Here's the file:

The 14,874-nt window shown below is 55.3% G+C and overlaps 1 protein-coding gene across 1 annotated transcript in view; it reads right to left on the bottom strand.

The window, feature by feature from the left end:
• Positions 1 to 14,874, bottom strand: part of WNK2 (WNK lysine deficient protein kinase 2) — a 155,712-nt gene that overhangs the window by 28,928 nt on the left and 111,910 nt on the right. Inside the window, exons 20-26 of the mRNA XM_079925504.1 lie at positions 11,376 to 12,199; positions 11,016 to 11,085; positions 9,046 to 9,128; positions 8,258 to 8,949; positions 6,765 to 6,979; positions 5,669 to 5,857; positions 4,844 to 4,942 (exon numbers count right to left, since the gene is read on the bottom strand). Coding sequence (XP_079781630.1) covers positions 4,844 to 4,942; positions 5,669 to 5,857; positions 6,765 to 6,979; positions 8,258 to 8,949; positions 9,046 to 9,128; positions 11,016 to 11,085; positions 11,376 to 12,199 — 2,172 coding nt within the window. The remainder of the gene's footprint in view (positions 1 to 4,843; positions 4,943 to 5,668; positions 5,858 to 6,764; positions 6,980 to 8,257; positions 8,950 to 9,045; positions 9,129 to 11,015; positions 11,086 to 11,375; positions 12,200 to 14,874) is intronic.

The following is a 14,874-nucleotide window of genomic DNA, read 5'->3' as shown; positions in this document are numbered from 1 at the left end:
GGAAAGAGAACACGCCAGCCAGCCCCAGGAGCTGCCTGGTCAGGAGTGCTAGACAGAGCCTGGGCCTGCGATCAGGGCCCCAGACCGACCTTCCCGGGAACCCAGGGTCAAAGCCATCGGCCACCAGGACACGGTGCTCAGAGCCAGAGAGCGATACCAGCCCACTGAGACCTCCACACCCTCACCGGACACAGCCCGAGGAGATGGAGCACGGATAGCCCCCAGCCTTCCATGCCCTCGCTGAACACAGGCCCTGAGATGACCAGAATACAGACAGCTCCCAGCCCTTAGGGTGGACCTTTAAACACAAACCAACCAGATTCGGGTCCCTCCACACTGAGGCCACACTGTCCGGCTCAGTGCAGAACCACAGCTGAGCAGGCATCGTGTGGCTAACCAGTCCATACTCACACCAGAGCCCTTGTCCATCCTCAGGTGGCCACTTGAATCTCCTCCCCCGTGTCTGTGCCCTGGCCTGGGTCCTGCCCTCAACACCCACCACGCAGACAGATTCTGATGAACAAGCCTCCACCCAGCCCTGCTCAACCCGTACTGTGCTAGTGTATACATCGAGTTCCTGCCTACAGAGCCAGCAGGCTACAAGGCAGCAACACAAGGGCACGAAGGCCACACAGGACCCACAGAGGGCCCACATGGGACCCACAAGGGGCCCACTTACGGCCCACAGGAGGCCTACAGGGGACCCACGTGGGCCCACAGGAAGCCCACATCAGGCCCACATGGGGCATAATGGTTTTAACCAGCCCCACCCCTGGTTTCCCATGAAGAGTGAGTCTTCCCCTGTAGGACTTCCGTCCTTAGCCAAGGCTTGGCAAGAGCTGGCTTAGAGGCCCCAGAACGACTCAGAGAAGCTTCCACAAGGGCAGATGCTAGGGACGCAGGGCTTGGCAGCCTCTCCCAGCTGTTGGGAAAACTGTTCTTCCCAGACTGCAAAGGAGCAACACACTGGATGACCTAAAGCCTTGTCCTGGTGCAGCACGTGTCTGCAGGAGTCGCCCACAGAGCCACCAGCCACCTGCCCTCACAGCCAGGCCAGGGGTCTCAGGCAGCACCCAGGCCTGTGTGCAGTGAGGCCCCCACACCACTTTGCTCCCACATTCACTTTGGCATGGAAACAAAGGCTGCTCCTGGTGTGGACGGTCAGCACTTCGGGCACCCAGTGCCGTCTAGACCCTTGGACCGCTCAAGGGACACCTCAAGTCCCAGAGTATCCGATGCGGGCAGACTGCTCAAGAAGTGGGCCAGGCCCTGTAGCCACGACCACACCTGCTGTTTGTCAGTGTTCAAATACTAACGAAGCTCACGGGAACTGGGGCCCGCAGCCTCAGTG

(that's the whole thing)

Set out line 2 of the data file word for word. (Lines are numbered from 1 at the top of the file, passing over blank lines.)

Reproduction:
The window, feature by feature from the left end: